HPV is highly contagious and can spread by skin-to-skin contact in the genital area (penetration is not required) or during genital, anal or oral sex. Both men and women can be infected with HPV. Approximately 75% of sexually active Canadians will have at least one HPV infection in their lifetime, with the highest rates of HPV infection occurring in young people aged 15 to 24.
There are over 200 different types of HPV, with approximately 40 types that infect the genital tract. Many low-risk HPV types will simply clear up on their own. You may not even know that you are infected. However, low-risk HPV types 6 and 11 may cause warts in the genital area, and at least 15 high-risk HPV types may cause cancer.
In women, HPV has been linked to cancer of the cervix, vulva, and vagina and in men, to cancer of the penis. In both women and men, it has been linked to cancer of the anus, and mouth and throat.
Anyone who is sexually active is at risk for HPV. Since the infection often has no signs or symptoms, you may not be able to tell if you or your partner is infected.
Genital warts are often the only visible sign that someone has an HPV infection. These are small growths that can appear on or inside the sex organs several weeks, months, or even years after sexual contact. Most often, the HPV virus clears completely, but sometimes the virus stays hidden and reactivates later in life to cause genital warts. The two HPV types responsible for 90% of the cases of genital warts are HPV 6 and 11.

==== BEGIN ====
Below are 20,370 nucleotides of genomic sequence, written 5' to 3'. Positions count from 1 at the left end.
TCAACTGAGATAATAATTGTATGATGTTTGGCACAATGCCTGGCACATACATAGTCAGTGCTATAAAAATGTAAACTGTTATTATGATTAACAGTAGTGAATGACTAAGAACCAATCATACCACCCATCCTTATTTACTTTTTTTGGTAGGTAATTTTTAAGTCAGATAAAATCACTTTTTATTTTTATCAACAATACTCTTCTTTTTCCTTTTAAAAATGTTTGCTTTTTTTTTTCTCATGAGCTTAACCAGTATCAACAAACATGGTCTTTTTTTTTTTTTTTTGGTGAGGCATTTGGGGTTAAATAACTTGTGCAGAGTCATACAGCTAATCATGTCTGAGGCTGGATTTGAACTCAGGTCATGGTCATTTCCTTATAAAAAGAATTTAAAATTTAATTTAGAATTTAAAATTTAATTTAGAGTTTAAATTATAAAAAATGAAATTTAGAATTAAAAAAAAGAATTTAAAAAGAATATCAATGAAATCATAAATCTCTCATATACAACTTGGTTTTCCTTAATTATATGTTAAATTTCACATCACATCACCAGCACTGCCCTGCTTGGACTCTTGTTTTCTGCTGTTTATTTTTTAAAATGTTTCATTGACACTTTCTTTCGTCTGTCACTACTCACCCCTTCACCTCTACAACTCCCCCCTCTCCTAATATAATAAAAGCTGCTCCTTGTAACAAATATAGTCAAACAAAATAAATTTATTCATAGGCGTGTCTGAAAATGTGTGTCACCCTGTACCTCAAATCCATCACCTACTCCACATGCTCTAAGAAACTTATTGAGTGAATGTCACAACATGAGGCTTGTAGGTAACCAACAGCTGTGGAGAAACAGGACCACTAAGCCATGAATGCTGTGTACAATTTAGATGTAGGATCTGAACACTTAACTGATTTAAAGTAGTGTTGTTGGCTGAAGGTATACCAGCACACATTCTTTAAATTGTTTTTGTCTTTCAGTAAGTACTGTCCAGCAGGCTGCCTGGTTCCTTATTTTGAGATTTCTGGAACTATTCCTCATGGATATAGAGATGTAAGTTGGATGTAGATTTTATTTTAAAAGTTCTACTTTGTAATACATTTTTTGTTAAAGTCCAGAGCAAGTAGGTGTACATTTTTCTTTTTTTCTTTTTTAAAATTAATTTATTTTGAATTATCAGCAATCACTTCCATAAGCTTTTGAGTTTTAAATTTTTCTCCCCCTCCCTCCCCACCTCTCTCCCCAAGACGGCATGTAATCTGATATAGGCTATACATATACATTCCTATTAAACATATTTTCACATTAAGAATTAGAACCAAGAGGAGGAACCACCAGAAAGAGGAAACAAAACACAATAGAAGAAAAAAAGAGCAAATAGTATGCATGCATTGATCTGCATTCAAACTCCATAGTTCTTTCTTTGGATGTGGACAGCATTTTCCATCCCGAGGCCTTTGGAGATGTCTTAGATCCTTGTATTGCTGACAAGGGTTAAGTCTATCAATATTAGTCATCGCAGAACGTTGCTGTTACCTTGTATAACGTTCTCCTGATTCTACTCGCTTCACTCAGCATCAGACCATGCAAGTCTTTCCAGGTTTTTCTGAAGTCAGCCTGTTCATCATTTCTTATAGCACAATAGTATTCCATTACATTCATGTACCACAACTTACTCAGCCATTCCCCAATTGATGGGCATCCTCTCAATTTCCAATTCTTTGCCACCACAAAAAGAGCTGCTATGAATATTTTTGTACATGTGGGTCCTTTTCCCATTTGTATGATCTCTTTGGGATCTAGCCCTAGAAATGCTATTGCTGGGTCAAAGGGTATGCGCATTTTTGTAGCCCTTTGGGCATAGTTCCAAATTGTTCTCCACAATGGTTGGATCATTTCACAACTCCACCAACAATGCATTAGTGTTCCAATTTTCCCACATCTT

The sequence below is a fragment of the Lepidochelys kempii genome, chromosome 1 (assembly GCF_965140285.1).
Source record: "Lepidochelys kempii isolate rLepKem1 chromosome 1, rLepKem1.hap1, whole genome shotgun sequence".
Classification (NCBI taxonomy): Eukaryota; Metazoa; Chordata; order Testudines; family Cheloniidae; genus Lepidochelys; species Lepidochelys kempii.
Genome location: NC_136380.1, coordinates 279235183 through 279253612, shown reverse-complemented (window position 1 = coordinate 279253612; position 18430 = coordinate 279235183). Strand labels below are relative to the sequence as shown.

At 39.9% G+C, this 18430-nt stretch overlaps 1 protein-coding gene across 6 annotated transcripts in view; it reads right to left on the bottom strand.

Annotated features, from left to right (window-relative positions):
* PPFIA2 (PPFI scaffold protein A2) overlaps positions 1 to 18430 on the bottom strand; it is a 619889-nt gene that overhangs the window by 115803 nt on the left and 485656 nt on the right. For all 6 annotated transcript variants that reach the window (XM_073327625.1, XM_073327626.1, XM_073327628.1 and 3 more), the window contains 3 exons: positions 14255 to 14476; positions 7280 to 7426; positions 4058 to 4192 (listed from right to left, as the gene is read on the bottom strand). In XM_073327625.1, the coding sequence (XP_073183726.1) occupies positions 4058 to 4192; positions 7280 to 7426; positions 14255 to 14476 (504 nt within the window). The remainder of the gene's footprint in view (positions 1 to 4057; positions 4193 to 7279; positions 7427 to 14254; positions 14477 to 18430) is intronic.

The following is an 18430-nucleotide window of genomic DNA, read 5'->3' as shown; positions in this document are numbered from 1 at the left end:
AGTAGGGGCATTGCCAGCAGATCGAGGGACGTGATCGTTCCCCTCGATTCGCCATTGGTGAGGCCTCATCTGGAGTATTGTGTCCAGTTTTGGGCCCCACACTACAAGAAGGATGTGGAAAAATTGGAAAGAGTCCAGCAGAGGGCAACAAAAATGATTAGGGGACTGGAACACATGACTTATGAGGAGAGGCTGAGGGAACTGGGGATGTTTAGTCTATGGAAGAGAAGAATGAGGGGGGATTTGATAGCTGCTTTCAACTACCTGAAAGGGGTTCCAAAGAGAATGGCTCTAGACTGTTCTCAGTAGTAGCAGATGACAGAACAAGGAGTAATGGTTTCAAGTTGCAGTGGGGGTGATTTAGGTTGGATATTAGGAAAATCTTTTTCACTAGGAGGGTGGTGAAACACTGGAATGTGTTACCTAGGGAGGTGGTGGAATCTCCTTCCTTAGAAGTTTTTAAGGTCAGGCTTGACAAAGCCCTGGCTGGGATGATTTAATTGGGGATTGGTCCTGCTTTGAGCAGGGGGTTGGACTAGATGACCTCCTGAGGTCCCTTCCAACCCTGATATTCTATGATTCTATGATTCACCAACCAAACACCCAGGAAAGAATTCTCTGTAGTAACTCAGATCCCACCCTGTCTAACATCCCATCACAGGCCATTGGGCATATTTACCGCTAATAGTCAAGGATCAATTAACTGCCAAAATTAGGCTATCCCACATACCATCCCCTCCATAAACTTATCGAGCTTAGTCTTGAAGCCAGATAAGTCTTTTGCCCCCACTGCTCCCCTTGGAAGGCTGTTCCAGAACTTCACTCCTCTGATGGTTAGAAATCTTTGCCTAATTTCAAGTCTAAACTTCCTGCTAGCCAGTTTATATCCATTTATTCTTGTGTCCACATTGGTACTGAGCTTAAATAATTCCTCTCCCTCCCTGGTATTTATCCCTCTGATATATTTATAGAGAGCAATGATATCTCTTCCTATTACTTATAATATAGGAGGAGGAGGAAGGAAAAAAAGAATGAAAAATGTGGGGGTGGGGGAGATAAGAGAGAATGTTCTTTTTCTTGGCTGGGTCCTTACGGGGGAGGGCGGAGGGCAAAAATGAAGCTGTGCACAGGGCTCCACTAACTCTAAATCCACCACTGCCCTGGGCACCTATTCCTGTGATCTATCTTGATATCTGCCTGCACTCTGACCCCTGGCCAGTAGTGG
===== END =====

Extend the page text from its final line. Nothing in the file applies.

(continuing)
Cervical cancer, or cancer of the cervix, is almost exclusively caused by HPV. In Canada, about 1,350 women are diagnosed each year and 410 die from this type of cancer. Around the world, the four HPV types most commonly associated with cervical cancer are HPV 16, 18, 31 and 45.
Anal cancer, or cancer of the anus, is rare but increasing. The HPV type most commonly associated with anal cancer is HPV 16.
Penile cancer, or cancer of the penis, is a more rare type of cancer representing less than one percent of cancers in men. Generally, penile cancer affects the head or foreskin of the penis rather than the shaft of the penis. The two HPV types most commonly associated with penile cancer are HPV 16 and 18.
Head and neck cancer, also known as mouth and throat cancer, includes cancer of the mouth as well as cancer of the nose, sinuses, salivary glands, throat, larynx and lymph nodes in the neck. HPV-related head and neck (mouth and throat) cancers are increasing. These are linked to the spread of HPV by having oral sex with a person who is infected with the virus. The HPV type most commonly associated with head and neck (mouth and throat) cancer is HPV 16.
Vulvar and vaginal cancers, are more rare types of cancers representing approximately 3% of all gynaecologic cancers, but the number of women affected is increasing. There are two types of vulvar cancer. One is associated with HPV infection and tends to occur in younger women. The other is associated with vulvar skin disease and is more frequently found in older women. The two HPV types most commonly associated with vulvar and vaginal cancers are HPV 16 and 18.